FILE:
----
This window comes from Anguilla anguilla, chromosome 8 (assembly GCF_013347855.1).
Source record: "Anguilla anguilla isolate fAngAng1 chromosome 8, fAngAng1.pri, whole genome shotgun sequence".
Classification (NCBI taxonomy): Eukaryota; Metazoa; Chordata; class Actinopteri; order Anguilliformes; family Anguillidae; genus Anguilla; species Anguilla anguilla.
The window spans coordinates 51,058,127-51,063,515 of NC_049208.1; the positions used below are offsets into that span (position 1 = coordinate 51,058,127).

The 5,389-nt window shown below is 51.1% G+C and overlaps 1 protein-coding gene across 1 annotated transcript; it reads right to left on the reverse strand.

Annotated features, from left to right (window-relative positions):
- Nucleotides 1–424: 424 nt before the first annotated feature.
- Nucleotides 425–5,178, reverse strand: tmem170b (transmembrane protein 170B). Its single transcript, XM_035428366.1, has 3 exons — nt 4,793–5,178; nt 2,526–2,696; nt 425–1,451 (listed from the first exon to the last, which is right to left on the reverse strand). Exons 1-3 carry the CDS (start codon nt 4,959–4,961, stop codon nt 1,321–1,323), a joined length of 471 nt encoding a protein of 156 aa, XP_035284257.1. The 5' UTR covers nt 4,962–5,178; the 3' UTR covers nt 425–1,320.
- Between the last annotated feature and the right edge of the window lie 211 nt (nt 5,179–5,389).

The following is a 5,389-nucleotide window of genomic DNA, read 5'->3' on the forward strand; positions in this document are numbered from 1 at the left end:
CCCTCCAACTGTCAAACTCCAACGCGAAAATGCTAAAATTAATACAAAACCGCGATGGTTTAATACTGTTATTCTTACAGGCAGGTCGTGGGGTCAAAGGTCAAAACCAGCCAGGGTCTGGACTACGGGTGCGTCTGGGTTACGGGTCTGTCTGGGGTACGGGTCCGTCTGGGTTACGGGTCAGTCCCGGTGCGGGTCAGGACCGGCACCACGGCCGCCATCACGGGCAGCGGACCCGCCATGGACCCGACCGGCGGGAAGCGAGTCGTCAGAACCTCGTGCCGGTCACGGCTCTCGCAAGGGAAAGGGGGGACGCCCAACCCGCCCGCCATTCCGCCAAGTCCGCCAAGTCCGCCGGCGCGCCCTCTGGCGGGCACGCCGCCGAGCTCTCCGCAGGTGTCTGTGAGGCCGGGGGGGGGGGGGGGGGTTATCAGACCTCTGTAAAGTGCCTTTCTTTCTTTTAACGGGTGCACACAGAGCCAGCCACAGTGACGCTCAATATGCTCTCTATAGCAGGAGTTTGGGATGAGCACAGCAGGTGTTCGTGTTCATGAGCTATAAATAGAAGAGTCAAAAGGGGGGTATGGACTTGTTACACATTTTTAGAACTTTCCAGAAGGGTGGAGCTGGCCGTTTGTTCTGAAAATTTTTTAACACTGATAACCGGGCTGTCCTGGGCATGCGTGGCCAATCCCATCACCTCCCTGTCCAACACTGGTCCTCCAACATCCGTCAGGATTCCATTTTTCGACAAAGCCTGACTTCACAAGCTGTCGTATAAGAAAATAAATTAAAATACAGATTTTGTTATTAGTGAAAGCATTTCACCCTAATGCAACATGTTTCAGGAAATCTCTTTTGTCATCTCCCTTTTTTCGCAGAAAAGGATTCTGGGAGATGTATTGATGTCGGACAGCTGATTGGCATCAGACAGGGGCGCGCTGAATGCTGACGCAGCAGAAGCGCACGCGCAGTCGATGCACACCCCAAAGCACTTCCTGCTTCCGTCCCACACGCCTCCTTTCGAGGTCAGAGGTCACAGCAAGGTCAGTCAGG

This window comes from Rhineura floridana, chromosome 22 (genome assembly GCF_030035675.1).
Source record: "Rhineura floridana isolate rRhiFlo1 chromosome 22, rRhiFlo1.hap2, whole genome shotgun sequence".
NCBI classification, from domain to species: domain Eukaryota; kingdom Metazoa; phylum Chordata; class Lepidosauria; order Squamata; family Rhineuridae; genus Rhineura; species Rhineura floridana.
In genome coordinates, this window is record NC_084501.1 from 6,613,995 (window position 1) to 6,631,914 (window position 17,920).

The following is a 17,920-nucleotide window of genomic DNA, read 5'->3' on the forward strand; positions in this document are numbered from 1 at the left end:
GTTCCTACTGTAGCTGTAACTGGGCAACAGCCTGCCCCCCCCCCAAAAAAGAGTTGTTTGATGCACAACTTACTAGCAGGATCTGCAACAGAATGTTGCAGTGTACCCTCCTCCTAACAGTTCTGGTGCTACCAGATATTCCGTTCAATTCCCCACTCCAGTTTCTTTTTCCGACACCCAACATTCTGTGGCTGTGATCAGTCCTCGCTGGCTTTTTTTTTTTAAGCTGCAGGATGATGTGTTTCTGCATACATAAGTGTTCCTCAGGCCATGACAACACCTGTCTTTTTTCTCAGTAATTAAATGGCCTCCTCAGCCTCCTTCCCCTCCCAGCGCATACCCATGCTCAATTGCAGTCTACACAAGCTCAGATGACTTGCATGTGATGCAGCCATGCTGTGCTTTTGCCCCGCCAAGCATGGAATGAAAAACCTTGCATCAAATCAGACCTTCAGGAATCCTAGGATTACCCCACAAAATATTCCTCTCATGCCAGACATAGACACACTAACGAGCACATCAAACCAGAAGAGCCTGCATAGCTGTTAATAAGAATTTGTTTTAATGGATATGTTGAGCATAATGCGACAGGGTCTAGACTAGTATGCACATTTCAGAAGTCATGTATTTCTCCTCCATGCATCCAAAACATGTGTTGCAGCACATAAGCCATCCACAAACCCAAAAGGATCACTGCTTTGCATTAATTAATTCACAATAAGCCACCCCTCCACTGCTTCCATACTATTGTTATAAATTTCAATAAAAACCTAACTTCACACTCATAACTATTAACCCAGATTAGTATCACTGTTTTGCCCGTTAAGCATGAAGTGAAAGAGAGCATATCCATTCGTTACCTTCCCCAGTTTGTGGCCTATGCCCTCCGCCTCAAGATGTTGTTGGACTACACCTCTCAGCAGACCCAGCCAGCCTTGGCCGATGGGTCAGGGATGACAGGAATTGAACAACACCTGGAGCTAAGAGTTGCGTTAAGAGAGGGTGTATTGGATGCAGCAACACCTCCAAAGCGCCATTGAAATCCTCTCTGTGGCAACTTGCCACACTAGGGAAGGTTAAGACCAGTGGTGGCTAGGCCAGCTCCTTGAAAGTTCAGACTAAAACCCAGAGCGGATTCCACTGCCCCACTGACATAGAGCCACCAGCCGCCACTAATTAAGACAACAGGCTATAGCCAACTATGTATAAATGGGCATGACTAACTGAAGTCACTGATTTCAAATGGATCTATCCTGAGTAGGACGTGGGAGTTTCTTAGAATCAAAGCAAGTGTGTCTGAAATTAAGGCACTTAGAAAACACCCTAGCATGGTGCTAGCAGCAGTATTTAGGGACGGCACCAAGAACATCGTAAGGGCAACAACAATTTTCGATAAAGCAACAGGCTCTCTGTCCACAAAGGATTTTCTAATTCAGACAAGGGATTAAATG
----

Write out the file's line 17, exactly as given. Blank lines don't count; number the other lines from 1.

GTTCCTACTGTAGCTGTAACTGGGCAACAGCCTGCCCCCCCCCCAAAAAAGAGTTGTTTGATGCACAACTTACTAGCAGGATCTGCAACAGAATGTTGCAGTGTACCCTCCTCCTAACAGTTCTGGTGCTACCAGATATTCCGTTCAATTCCCCACTCCAGTTTCTTTTTCCGACACCCAACATTCTGTGGCTGTGATCAGTCCTCGCTGGCTTTTTTTTTTTAAGCTGCAGGATGATGTGTTTCTGCATACATAAGTGTTCCTCAGGCCATGACAACACCTGTCTTTTTTCTCAGTAATTAAATGGCCTCCTCAGCCTCCTTCCCCTCCCAGCGCATACCCATGCTCAATTGCAGTCTACACAAGCTCAGATGACTTGCATGTGATGCAGCCATGCTGTGCTTTTGCCCCGCCAAGCATGGAATGAAAAACCTTGCATCAAATCAGACCTTCAGGAATCCTAGGATTACCCCACAAAATATTCCTCTCATGCCAGACATAGACACACTAACGAGCACATCAAACCAGAAGAGCCTGCATAGCTGTTAATAAGAATTTGTTTTAATGGATATGTTGAGCATAATGCGACAGGGTCTAGACTAGTATGCACATTTCAGAAGTCATGTATTTCTCCTCCATGCATCCAAAACATGTGTTGCAGCACATAAGCCATCCACAAACCCAAAAGGATCACTGCTTTGCATTAATTAATTCACAATAAGCCACCCCTCCACTGCTTCCATACTATTGTTATAAATTTCAATAAAAACCTAACTTCACACTCATAACTATTAACCCAGATTAGTATCACTGTTTTGCCCGTTAAGCATGAAGTGAAAGAGAGCATATCCATTCGTTACCTTCCCCAGTTTGTGGCCTATGCCCTCCGCCTCAAGATGTTGTTGGACTACACCTCTCAGCAGACCCAGCCAGCCTTGGCCGATGGGTCAGGGATGACAGGAATTGAACAACACCTGGAGCTAAGAGTTGCGTTAAGAGAGGGTGTATTGGATGCAGCAACACCTCCAAAGCGCCATTGAAATCCTCTCTGTGGCAACTTGCCACACTAGGGAAGGTTAAGACCAGTGGTGGCTAGGCCAGCTCCTTGAAAGTTCAGACTAAAACCCAGAGCGGATTCCACTGCCCCACTGACATAGAGCCACCAGCCGCCACTAATTAAGACAACAGGCTATAGCCAACTATGTATAAATGGGCATGACTAACTGAAGTCACTGATTTCAAATGGATCTATCCTGAGTAGGACGTGGGAGTTTCTTAGAATCAAAGCAAGTGTGTCTGAAATTAAGGCACTTAGAAAACACCCTAGCATGGTGCTAGCAGCAGTATTTAGGGACGGCACCAAGAACATCGTAAGGGCAACAACAATTTTCGATAAAGCAACAGGCTCTCTGTCCACAAAGGATTTTCTAATTCAGACAAGGGATTAAATG